The best example of Fated twisting a popular convention is how it plays with the idea of Good and Bad mages in the magical world. Usually good is good and uh, bad is bad, but in Fated it’s all a matter of perspective. For example, to the Dark mages, power is everything, and so they take children for slaves and hurt them regularly. But it’s not necessarily because they are evil, it’s because they take the view that it’s the child’s fault for not being strong enough to fight back and so, only those who can resist will survive and grow to be the strongest. They don’t see this as evil, it’s just that their ethics are different and it’s a really twisted take on survival of the fittest, but Jacka uses it brilliant. In their own ways, the ‘good’ side of the magical world isn’t any better, and is sometimes worse. You’ll see what I mean.
Fated presents a small, but tightly realised ensemble cast of supporting characters, which works perfectly to hint at a wider world without losing the dynamic of a small set. From Luna, Alex’s best friend/apprentice who can’t be touched due to a particularly vicious curse placed on her, to a nearsighted, many-legged ancient one, to a curious air elemental with the attention span of a goldfish on whizz, you’re always given something new to marvel at and consider. They are all so incredibly well put together, and Jacka shows a clever understanding of interpersonal dynamics (the sadness of Luna is heart breaking especially when Verus, being the archtypical boy, doesn’t understand her) and also plays nicely with the idea that to have a sense of humanity often takes more than just being human.
This isn’t to say all characters were perfect though, as Cinder and Khazad, two of the lead antagonists who play the kryptonians to Delio’s General Zod, sometimes came across as simply too angry and inept for people who are meant to be the best in the maging business. Granted they served to highlight Verus’s quick thinking as he outwitted them, but I frequently saw Cinder and Khazad as a kind of grown up Crabbe and Goyle who had been given Red Lantern rings. This is a minor niggle though as there are more than enough seriously wicked characters to make up for it.
In terms of voice, Jacka absolutely nails Verus and has created a character who, I believe, is a perfect study in how to craft a solid, well rounded, first person protagonist. He is didactic without being irritating, he is cool and suave in tough situations, but is often baffled by Luna whom he cares for deeply, and for a guy who is a self imposed pariah he’s also incredibly social with all the other creatures who live in the cracks. In fact, I would argue that Verus is the Indiana Jones of the urban fantasy world. He’s cocky and tough when he needs to be, he explores the world and knows all the right (or wrong) people and gets screwed over regularly, but by day he’s just a shopkeeper who doesn’t fully ‘get’ girls. He is brilliant and I suspect he will soon be mentioned in the same sentences as Kvothe or Arlen Bales for compelling leads.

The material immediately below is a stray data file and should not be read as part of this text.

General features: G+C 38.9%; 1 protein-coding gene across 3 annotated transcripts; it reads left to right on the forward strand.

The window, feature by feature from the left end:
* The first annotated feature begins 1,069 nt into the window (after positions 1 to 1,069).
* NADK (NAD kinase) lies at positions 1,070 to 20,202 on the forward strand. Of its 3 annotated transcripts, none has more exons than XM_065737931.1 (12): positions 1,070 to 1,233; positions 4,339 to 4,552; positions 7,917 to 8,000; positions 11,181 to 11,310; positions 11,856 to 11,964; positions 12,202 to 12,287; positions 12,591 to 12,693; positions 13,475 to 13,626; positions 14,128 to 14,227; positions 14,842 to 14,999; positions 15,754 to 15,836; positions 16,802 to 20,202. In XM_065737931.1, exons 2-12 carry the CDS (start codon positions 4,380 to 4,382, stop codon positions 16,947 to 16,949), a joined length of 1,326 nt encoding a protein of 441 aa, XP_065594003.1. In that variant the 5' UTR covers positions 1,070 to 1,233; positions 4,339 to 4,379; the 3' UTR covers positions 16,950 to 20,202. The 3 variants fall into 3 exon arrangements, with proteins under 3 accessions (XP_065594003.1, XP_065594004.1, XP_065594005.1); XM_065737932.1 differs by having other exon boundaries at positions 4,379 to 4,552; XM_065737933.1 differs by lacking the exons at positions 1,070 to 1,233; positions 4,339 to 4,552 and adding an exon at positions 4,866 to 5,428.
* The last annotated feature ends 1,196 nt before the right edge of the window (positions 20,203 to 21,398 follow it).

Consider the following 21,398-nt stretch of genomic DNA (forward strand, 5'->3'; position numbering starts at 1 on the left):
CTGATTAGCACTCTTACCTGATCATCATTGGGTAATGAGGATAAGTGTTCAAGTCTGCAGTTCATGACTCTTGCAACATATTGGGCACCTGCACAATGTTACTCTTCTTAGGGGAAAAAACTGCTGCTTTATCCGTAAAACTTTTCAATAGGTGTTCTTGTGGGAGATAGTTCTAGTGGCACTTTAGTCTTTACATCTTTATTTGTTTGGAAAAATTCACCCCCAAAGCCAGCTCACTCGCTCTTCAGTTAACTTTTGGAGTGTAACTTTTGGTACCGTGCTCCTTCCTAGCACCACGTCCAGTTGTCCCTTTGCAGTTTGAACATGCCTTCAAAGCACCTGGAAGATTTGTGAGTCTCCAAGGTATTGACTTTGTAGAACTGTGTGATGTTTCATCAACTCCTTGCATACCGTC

Aside from the afore mentioned antagonist, it is difficult to find gripes with Fated, it simply is that good. Saying that, there was one other thing that niggled me, and that was an issue with pacing, which seemed slightly skewed. In fact, after about the two-thirds of the way in, it was as if an elephant had sat down on the see-saw and flung the unfortunate child at the other end up in to orbit. Yes, Fated suddenly rockets from a cool action/adventure/sneaking around mix in to full on John McClane. This isn’t to say it’s necessarily a bad thing, as I couldn’t stop turning the pages, and ashamedly I did shout ‘Yippee Kay-Yay Motherfuckers’ at least twice, but I certainly missed the wise-cracking Verus after things got heavy. The end battle is awesome though, just saying.
The Bottom Line
Fated is an excellent example of not just great urban fantasy but also of brilliant story telling. There is a near perfect mix of everything and it has been masterfully crafted with a meticulous eye for those pieces of humanity that make a great protagonist and a fantastic story. I am often worried when the first book announces that it is the start of a ‘major new series’ as it always seems a bit presumptuous, but with Fated I truly cannot wait to see where Jacka takes Verus next.